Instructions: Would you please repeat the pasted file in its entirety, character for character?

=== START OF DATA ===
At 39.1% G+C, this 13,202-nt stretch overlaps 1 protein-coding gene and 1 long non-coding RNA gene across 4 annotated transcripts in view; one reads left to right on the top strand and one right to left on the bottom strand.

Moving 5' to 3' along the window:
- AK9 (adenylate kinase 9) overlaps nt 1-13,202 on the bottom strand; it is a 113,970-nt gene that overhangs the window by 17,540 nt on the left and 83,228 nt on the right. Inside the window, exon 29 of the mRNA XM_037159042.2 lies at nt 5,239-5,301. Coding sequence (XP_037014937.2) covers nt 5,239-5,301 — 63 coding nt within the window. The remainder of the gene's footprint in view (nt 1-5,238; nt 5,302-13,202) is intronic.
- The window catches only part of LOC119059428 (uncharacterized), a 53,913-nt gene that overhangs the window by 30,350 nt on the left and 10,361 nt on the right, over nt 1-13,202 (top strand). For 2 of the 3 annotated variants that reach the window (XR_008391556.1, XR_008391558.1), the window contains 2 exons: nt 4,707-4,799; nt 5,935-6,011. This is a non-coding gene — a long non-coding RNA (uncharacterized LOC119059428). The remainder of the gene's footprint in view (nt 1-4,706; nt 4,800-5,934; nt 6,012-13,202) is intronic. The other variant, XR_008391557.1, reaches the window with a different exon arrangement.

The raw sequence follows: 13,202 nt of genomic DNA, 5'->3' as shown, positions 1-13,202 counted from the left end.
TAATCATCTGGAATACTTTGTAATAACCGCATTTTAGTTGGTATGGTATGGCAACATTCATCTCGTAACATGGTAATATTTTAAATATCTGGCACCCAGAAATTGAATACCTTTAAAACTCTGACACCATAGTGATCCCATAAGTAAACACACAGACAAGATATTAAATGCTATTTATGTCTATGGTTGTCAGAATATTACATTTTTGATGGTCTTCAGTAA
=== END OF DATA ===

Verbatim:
At 39.1% G+C, this 13,202-nt stretch overlaps 1 protein-coding gene and 1 long non-coding RNA gene across 4 annotated transcripts in view; one reads left to right on the top strand and one right to left on the bottom strand.

Moving 5' to 3' along the window:
- AK9 (adenylate kinase 9) overlaps nt 1-13,202 on the bottom strand; it is a 113,970-nt gene that overhangs the window by 17,540 nt on the left and 83,228 nt on the right. Inside the window, exon 29 of the mRNA XM_037159042.2 lies at nt 5,239-5,301. Coding sequence (XP_037014937.2) covers nt 5,239-5,301 — 63 coding nt within the window. The remainder of the gene's footprint in view (nt 1-5,238; nt 5,302-13,202) is intronic.
- The window catches only part of LOC119059428 (uncharacterized), a 53,913-nt gene that overhangs the window by 30,350 nt on the left and 10,361 nt on the right, over nt 1-13,202 (top strand). For 2 of the 3 annotated variants that reach the window (XR_008391556.1, XR_008391558.1), the window contains 2 exons: nt 4,707-4,799; nt 5,935-6,011. This is a non-coding gene — a long non-coding RNA (uncharacterized LOC119059428). The remainder of the gene's footprint in view (nt 1-4,706; nt 4,800-5,934; nt 6,012-13,202) is intronic. The other variant, XR_008391557.1, reaches the window with a different exon arrangement.

The raw sequence follows: 13,202 nt of genomic DNA, 5'->3' as shown, positions 1-13,202 counted from the left end.
TAATCATCTGGAATACTTTGTAATAACCGCATTTTAGTTGGTATGGTATGGCAACATTCATCTCGTAACATGGTAATATTTTAAATATCTGGCACCCAGAAATTGAATACCTTTAAAACTCTGACACCATAGTGATCCCATAAGTAAACACACAGACAAGATATTAAATGCTATTTATGTCTATGGTTGTCAGAATATTACATTTTTGATGGTCTTCAGTAA